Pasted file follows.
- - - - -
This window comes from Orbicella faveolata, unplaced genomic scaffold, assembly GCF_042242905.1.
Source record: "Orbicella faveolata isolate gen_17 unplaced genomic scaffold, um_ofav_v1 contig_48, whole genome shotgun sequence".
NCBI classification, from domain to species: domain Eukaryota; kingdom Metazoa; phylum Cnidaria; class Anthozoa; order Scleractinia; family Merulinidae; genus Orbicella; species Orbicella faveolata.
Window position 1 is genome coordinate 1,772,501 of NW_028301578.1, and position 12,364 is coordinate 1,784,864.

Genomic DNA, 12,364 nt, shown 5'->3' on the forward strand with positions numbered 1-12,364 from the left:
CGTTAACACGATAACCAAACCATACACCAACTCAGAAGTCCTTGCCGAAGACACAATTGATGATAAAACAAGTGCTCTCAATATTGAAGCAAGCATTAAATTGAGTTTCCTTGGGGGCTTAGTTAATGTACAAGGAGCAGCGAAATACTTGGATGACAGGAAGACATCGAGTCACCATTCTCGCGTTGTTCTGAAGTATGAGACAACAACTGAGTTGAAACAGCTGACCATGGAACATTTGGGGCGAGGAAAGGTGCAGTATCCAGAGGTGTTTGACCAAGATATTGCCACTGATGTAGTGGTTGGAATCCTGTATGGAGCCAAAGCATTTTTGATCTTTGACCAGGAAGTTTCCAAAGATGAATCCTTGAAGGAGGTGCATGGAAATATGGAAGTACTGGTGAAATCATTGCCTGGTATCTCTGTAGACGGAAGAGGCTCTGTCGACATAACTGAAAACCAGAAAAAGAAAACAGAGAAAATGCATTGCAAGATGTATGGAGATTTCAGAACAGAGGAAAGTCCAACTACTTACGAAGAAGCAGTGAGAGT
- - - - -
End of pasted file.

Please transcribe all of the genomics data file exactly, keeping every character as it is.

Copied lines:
This window comes from Orbicella faveolata, unplaced genomic scaffold, assembly GCF_042242905.1.
Source record: "Orbicella faveolata isolate gen_17 unplaced genomic scaffold, um_ofav_v1 contig_48, whole genome shotgun sequence".
NCBI classification, from domain to species: domain Eukaryota; kingdom Metazoa; phylum Cnidaria; class Anthozoa; order Scleractinia; family Merulinidae; genus Orbicella; species Orbicella faveolata.
Window position 1 is genome coordinate 1,772,501 of NW_028301578.1, and position 12,364 is coordinate 1,784,864.

Genomic DNA, 12,364 nt, shown 5'->3' on the forward strand with positions numbered 1-12,364 from the left:
CGTTAACACGATAACCAAACCATACACCAACTCAGAAGTCCTTGCCGAAGACACAATTGATGATAAAACAAGTGCTCTCAATATTGAAGCAAGCATTAAATTGAGTTTCCTTGGGGGCTTAGTTAATGTACAAGGAGCAGCGAAATACTTGGATGACAGGAAGACATCGAGTCACCATTCTCGCGTTGTTCTGAAGTATGAGACAACAACTGAGTTGAAACAGCTGACCATGGAACATTTGGGGCGAGGAAAGGTGCAGTATCCAGAGGTGTTTGACCAAGATATTGCCACTGATGTAGTGGTTGGAATCCTGTATGGAGCCAAAGCATTTTTGATCTTTGACCAGGAAGTTTCCAAAGATGAATCCTTGAAGGAGGTGCATGGAAATATGGAAGTACTGGTGAAATCATTGCCTGGTATCTCTGTAGACGGAAGAGGCTCTGTCGACATAACTGAAAACCAGAAAAAGAAAACAGAGAAAATGCATTGCAAGATGTATGGAGATTTCAGAACAGAGGAAAGTCCAACTACTTACGAAGAAGCAGTGAGAGT